Revolutionary Road
Business Traveler|April 2017

The Communist country of Cuba is opening up to free 

Jenny Southan

I am sitting in the back of a vintage Chevrolet, rumba playing on the radio. A policeman has stopped cars from moving in any direction and, as the minutes tick by, I wonder what the delay is. I try to download a data package for my iPhone while I wait, but there’s no 3G in the country.

Looking up, I see a black car cruise past with four men in army fatigues inside, then a van with the sliding door open. Right there, in full view, is Fidel Castro. A gaunt figure in a white jacket and snowy beard, the 90-year-old revolutionary is unmistakable. “Fidel!” my driver exclaims. And then he is gone.

Political Wrangling

In March 2016, Barack Obama became the first US president since 1928 to visit Cuba, located only 90 miles across the water from Florida. He was welcomed by Fidel’s younger brother, Raul, who took power in 2008. After years of hostility between the seat of global capitalism and one of the last vestiges of Marxist-Leninist socialism, Obama promised the initial easing – followed by the wholesale lifting – of its trade embargo on the Caribbean island, in place since 1960.

Until recently, people from the US – including Cuban migrants – were unable to travel to the island. While tourism is still prohibited, there are now 12 categories for authorized travel including “family visits” and “professional research and meetings.” In August, US airlines were given approval to start flying to Havana, with American Airlines, Delta, Jet Blue and United among those set to launch routes.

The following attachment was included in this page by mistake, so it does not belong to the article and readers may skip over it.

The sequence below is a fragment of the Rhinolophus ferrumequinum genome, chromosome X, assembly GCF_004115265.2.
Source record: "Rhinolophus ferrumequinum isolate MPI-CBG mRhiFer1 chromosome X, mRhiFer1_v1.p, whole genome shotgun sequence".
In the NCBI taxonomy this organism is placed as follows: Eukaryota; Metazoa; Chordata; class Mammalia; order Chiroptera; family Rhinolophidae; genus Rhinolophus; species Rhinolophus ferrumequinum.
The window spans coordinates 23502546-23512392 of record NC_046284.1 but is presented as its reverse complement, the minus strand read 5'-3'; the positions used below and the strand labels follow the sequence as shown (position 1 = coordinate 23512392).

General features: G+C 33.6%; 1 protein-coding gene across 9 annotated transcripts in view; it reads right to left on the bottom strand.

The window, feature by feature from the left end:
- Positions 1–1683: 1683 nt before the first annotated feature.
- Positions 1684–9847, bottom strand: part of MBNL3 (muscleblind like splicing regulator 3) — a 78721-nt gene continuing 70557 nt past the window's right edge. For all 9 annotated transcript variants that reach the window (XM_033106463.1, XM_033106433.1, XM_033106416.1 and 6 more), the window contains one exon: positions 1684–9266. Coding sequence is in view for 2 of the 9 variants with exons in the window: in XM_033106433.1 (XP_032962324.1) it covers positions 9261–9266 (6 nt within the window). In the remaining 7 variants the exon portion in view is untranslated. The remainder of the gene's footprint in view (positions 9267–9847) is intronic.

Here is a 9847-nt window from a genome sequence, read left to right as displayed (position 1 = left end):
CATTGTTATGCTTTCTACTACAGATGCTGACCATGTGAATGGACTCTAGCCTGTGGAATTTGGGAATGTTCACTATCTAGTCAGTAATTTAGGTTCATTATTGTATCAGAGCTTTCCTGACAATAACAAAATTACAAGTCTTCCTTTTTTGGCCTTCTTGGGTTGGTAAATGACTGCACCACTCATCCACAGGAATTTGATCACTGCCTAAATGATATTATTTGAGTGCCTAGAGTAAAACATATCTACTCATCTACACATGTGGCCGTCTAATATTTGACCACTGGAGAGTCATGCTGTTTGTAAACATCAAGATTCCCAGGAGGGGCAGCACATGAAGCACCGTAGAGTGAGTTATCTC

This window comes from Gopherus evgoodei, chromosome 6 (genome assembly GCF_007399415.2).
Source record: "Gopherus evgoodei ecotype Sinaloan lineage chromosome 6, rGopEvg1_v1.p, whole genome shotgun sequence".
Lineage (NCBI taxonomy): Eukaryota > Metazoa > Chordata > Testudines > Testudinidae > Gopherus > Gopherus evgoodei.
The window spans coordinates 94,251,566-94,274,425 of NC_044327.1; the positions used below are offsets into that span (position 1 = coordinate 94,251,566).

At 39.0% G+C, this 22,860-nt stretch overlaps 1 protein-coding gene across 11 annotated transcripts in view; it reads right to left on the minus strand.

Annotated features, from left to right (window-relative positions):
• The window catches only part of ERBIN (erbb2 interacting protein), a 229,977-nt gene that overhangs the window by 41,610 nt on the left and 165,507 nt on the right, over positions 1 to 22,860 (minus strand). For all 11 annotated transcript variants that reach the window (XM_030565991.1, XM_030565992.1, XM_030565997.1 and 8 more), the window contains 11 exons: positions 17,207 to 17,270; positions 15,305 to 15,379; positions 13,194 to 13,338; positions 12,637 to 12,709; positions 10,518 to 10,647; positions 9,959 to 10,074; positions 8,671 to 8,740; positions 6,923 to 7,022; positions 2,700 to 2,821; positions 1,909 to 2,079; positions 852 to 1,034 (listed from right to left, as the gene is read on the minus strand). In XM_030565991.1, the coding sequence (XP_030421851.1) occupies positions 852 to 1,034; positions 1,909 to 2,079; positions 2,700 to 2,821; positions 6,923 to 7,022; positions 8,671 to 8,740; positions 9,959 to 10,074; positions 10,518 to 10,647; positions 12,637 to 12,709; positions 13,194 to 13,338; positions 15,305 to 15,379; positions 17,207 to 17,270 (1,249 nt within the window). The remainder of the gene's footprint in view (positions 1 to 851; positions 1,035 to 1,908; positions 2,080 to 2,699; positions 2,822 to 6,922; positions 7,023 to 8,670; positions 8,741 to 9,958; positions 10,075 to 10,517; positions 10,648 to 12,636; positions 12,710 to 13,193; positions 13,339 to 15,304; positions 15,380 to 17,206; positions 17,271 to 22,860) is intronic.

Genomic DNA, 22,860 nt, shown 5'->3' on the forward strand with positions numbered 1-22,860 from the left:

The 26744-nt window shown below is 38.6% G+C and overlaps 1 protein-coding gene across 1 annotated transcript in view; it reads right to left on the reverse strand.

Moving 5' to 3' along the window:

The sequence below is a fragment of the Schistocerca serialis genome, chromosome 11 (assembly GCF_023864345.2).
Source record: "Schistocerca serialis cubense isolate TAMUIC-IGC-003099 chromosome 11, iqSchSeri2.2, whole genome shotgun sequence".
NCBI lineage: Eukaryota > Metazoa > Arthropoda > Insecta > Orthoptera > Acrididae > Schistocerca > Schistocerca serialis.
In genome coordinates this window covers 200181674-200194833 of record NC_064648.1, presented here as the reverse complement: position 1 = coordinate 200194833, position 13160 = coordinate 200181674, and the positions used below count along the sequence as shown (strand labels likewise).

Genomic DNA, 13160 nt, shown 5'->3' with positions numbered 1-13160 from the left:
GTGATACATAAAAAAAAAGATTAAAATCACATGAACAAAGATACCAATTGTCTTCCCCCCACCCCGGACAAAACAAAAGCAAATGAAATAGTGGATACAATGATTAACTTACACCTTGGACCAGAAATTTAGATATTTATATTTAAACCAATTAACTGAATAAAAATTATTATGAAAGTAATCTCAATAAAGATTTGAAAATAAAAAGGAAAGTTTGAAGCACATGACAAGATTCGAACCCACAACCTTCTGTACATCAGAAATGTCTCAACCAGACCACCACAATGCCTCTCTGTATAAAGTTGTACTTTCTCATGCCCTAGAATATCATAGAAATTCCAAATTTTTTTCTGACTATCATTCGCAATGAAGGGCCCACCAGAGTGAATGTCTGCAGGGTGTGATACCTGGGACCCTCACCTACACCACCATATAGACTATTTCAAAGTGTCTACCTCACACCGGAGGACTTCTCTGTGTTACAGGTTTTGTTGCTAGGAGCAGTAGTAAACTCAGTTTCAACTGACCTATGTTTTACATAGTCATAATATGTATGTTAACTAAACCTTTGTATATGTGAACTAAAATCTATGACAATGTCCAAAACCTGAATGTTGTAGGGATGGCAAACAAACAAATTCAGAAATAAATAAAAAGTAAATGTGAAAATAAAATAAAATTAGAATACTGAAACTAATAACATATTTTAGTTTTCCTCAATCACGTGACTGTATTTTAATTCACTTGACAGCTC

Up until Nov. 9, when Donald Trump was elected 45th president of the United States, progress was unfolding. Now things are a little more uncertain as to the future direction of this fragile relationship between the two nations. Weeks before the election Trump had declared that he would reverse the concessions Obama had granted “unless the Castro regime meets our demands.”

Monica Lopez, who worked for the British embassy for 18 years and is now head of practice at Cuban business relations consultancy Cognicion, offers some reassurance: “I am not particularly concerned by the election of Donald Trump when it comes to embargo regulations. Many of the changes are practically irreversible and I trust that he is, above all, a businessman who can see the potential of Cuba and take into account the increased interest of US companies.”

Paying It Forward

Havana is positioned on the north coast of the 42,500-square-mile island, great waves crashing into the Malecon promenade that faces the Straits of Florida. Although it has its own harbor, a new deep-water mega-port is being built in Mariel, 27 miles west of the city. A special economic zone will also be set up here, with the first international companies moving in at the start of 2016. It is forecast to create 70,000 jobs.

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